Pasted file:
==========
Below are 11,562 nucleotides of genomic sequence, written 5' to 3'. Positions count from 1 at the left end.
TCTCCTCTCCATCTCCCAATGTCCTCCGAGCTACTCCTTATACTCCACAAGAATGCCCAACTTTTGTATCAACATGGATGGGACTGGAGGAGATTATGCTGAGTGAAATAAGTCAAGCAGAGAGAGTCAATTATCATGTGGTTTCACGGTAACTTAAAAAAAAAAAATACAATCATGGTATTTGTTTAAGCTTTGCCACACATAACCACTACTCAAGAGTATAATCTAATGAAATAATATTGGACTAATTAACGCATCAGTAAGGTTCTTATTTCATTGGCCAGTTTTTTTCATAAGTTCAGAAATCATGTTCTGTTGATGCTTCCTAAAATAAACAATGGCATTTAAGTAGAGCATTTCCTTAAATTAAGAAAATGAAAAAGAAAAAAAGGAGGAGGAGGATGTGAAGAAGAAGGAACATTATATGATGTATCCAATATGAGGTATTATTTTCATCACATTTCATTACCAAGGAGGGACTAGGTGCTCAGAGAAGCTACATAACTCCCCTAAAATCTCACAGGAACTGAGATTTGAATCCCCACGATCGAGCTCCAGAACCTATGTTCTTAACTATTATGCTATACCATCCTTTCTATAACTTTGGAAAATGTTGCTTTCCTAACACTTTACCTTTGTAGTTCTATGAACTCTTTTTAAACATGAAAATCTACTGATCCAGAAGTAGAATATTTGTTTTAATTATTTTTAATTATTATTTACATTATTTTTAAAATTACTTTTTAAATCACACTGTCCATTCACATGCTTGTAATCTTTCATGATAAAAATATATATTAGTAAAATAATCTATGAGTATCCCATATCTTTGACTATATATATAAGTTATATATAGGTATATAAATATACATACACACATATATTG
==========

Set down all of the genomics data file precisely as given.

Below are 11,562 nucleotides of genomic sequence, written 5' to 3'. Positions count from 1 at the left end.
TCTCCTCTCCATCTCCCAATGTCCTCCGAGCTACTCCTTATACTCCACAAGAATGCCCAACTTTTGTATCAACATGGATGGGACTGGAGGAGATTATGCTGAGTGAAATAAGTCAAGCAGAGAGAGTCAATTATCATGTGGTTTCACGGTAACTTAAAAAAAAAAAATACAATCATGGTATTTGTTTAAGCTTTGCCACACATAACCACTACTCAAGAGTATAATCTAATGAAATAATATTGGACTAATTAACGCATCAGTAAGGTTCTTATTTCATTGGCCAGTTTTTTTCATAAGTTCAGAAATCATGTTCTGTTGATGCTTCCTAAAATAAACAATGGCATTTAAGTAGAGCATTTCCTTAAATTAAGAAAATGAAAAAGAAAAAAAGGAGGAGGAGGATGTGAAGAAGAAGGAACATTATATGATGTATCCAATATGAGGTATTATTTTCATCACATTTCATTACCAAGGAGGGACTAGGTGCTCAGAGAAGCTACATAACTCCCCTAAAATCTCACAGGAACTGAGATTTGAATCCCCACGATCGAGCTCCAGAACCTATGTTCTTAACTATTATGCTATACCATCCTTTCTATAACTTTGGAAAATGTTGCTTTCCTAACACTTTACCTTTGTAGTTCTATGAACTCTTTTTAAACATGAAAATCTACTGATCCAGAAGTAGAATATTTGTTTTAATTATTTTTAATTATTATTTACATTATTTTTAAAATTACTTTTTAAATCACACTGTCCATTCACATGCTTGTAATCTTTCATGATAAAAATATATATTAGTAAAATAATCTATGAGTATCCCATATCTTTGACTATATATATAAGTTATATATAGGTATATAAATATACATACACACATATATTG